>>>>>> * Most documents bodies are probably going to be smaller than 100k.
So in
>>>>>> the majority of case it would be one write / one read to update and
fetch
>>>>>> the document body.
>>> 
>>> We should test, but I expect reading 50KB of data in a range query is
>>> almost as efficient as reading a single 50 KB value. Similarly, writes
>>> to a contiguous set of keys should be quite efficient.
>>> 
>>> I am concerned about the overhead of the repeated field paths in the
>>> keys with the exploded path option in the absence of key prefix
>>> compression. That would be my main reason to acquiesce and throw away
>>> all the document structure.
>>> 
>>> Adam
>>> 
>>>> On Feb 19, 2019, at 12:04 PM, Robert Newson <rnewson@apache.org> wrote:
>>>> 
>>>> I like the idea that we'd reuse the same pattern (but perhaps not the same
_code_) for doc bodies, revtree and attachments.
>>>> 
>>>> I hope we still get to delete couch_key_tree.erl, though.
>>>> 
>>>> --
>>>> Robert Samuel Newson
>>>> rnewson@apache.org
>>>> 
>>>> On Tue, 19 Feb 2019, at 17:03, Jan Lehnardt wrote:
>>>>> I like the idea from a “trying a simple thing first” perspective,
but
>>>>> Nick’s points below are especially convincing to with this for now.
>>>>> 
>>>>> Best
>>>>> Jan
>>>>> —
>>>>> 
>>>>>> On 19. Feb 2019, at 17:53, Nick Vatamaniuc <vatamane@gmail.com>
wrote:
>>>>>> 
>>>>>> Hi,
>>>>>> 
>>>>>> Sorry for jumping in so late, I was following from the sidelines
mostly. A
>>>>>> lot of good discussion happening and am excited about the possibilities
>>>>>> here.
>>>>>> 
>>>>>> I do like the simpler "chunking" approach for a few reasons:
>>>>>> 
>>>>>> * Most documents bodies are probably going to be smaller than 100k.
So in
>>>>>> the majority of case it would be one write / one read to update and
fetch
>>>>>> the document body.
>>>>>> 
>>>>>> * We could reuse the chunking code for attachment handling and possibly
>>>>>> revision key trees. So it's the general pattern of upload chunks
to some
>>>>>> prefix, and when finished flip an atomic toggle to make it current.
>>>>>> 
>>>>>> * Do the same thing with revision trees and we could re-use the revision
>>>>>> tree manipulation logic. That is, the key tree in most cases would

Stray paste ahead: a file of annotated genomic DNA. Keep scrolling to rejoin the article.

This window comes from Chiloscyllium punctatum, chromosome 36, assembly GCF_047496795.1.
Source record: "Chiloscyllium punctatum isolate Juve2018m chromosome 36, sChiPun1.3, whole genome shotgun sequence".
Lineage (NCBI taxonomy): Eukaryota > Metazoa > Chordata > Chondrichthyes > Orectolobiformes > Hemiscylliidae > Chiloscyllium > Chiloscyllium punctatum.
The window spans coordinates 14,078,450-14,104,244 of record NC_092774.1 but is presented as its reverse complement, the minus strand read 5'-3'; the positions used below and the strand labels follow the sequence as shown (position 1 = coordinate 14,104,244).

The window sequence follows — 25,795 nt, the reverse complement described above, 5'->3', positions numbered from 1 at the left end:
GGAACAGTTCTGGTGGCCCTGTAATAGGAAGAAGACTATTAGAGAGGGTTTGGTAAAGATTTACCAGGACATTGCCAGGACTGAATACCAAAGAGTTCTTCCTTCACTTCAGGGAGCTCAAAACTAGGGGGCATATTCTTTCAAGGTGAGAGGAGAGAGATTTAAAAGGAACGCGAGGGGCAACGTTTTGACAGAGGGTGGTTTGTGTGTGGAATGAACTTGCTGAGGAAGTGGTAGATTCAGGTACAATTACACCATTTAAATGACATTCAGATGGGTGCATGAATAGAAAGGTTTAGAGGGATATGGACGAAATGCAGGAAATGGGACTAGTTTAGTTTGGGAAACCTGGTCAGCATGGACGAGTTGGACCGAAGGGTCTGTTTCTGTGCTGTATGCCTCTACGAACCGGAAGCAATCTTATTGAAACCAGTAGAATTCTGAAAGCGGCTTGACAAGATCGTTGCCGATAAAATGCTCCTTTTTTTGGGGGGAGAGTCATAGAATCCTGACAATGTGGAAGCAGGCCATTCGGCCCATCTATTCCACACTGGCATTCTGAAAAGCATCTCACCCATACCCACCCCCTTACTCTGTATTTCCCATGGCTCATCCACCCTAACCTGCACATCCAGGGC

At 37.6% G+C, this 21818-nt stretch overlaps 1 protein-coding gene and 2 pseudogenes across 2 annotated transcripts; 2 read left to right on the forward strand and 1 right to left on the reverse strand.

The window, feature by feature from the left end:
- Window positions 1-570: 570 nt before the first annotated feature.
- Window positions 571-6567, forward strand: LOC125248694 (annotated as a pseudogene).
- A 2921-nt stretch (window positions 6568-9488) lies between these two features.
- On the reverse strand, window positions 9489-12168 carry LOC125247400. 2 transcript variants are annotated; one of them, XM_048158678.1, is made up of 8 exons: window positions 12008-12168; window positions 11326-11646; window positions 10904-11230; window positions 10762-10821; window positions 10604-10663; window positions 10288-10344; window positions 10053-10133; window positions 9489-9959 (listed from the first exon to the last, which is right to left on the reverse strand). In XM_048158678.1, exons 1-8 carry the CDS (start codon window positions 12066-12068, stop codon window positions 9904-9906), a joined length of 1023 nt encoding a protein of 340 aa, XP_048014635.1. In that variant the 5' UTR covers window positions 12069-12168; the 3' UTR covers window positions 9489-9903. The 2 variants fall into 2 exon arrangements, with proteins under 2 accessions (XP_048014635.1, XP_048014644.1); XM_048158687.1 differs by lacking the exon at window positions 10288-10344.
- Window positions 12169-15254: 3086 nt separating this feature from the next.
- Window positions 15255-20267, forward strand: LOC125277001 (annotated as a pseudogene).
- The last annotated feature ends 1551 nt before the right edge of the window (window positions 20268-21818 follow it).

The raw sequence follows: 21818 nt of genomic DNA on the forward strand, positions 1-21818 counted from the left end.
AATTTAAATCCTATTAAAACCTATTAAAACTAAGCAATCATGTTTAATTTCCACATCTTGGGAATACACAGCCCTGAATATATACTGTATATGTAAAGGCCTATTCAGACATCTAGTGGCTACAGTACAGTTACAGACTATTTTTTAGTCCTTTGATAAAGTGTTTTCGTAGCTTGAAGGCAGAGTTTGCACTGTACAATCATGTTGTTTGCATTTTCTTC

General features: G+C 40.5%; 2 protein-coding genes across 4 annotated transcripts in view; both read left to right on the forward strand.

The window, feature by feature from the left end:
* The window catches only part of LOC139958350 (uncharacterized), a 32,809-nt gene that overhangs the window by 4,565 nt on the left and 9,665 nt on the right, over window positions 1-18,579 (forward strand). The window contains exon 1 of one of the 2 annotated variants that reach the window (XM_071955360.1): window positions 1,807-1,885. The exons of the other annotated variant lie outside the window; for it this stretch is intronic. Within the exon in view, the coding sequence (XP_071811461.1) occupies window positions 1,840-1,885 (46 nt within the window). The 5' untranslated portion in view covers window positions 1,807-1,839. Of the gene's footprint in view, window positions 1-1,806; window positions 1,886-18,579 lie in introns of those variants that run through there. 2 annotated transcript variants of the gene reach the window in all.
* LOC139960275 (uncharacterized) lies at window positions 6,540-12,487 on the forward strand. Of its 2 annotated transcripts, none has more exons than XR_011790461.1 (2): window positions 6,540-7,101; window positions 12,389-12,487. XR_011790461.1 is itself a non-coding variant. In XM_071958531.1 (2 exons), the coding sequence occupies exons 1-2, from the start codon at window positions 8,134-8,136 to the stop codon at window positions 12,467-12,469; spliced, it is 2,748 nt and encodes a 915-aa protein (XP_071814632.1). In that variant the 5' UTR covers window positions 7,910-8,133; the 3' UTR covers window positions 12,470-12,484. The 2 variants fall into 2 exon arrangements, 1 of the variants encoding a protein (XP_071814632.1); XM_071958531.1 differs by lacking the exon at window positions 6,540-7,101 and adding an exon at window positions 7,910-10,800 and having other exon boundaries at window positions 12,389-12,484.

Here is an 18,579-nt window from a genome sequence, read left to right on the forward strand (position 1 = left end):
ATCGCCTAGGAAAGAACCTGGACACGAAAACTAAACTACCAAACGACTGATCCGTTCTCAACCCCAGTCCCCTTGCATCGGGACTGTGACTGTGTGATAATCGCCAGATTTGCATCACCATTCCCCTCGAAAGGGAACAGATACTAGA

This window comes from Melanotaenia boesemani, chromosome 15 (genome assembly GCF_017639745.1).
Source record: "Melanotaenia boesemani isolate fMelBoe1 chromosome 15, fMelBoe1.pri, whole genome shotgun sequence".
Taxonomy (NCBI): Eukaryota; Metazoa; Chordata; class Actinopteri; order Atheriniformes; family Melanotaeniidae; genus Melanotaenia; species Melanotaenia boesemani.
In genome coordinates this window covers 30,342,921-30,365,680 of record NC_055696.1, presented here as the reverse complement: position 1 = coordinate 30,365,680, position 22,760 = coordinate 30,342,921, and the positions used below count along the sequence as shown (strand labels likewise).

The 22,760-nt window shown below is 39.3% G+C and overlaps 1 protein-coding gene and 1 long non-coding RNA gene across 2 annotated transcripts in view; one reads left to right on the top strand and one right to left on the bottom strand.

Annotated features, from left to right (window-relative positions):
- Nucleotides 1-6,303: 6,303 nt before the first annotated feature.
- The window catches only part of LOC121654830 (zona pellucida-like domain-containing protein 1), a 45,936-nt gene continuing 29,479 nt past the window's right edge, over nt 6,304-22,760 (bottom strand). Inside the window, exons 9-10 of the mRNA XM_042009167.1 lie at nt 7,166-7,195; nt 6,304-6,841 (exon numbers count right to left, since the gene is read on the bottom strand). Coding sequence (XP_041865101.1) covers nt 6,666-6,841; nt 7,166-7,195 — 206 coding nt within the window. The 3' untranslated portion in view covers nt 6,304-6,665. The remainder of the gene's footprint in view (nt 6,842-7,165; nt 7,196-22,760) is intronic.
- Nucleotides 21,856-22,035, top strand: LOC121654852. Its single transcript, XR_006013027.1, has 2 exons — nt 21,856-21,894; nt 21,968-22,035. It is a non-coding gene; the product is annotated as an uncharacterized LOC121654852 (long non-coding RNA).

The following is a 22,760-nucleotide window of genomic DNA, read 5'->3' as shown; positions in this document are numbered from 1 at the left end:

be small
>>>>>> enough to fit in 100k but if they get huge, they'd get chunked. This
would
>>>>>> allow us to reuse all the battle tested couch_key_tree code mostly
as is.
>>>>>> We even have property tests for it
>>>>>> https://github.com/apache/couchdb/blob/master/src/couch/test/couch_key_tree_prop_tests.erl
>>>>>> 
>>>>>> * It removes the need to explain the max exploded path length limitation
to
>>>>>> customers.
>>>>>> 
>>>>>> Cheers,
>>>>>> -Nick
>>>>>> 
>>>>>> 
>>>>>> On Tue, Feb 19, 2019 at 11:18 AM Robert Newson <rnewson@apache.org>
wrote:
>>>>>> 
>>>>>>> Hi,
>>>>>>> 
>>>>>>> An alternative storage model that we should seriously consider
is to
>>>>>>> follow our current approach in couch_file et al. Specifically,
that the
>>>>>>> document _body_ is stored as an uninterpreted binary value. This
would be
>>>>>>> much like the obvious plan for attachment storage; a key prefix
that
>>>>>>> identifies the database and document, with the final item of
that key tuple
>>>>>>> is an incrementing integer. Each of those keys has a binary value
of up to
>>>>>>> 100k. Fetching all values with that key prefix, in fdb's natural
ordering,
>>>>>>> will yield the full document body, which can be JSON decoded
for further
>>>>>>> processing.
>>>>>>> 
>>>>>>> I like this idea, and I like Adam's original proposal to explode
documents
>>>>>>> into property paths. I have a slight preference for the simplicity
of the
>>>>>>> idea in the previous paragraph, not least because it's close
to what we do
>>>>>>> today. I also think it will be possible to migrate to alternative
storage
>>>>>>> models in future, and foundationdb's transaction supports means
we can do
>>>>>>> this migration seamlessly should we come to it.
>>>>>>> 
>>>>>>> I'm very interested in knowing if anyone else is interested in
going this
>>>>>>> simple, or considers it a wasted opportunity relative to the
'exploded'
>>>>>>> path.
>>>>>>> 
>>>>>>> B.
>>>>>>> 
>>>>>>> --
>>>>>>> Robert Samuel Newson
>>>>>>> rnewson@apache.org
>>>>>>> 
>>>>>>> On Mon, 4 Feb 2019, at 19:59, Robert Newson wrote:
>>>>>>>> I've been remiss here in not posting the data model ideas
that IBM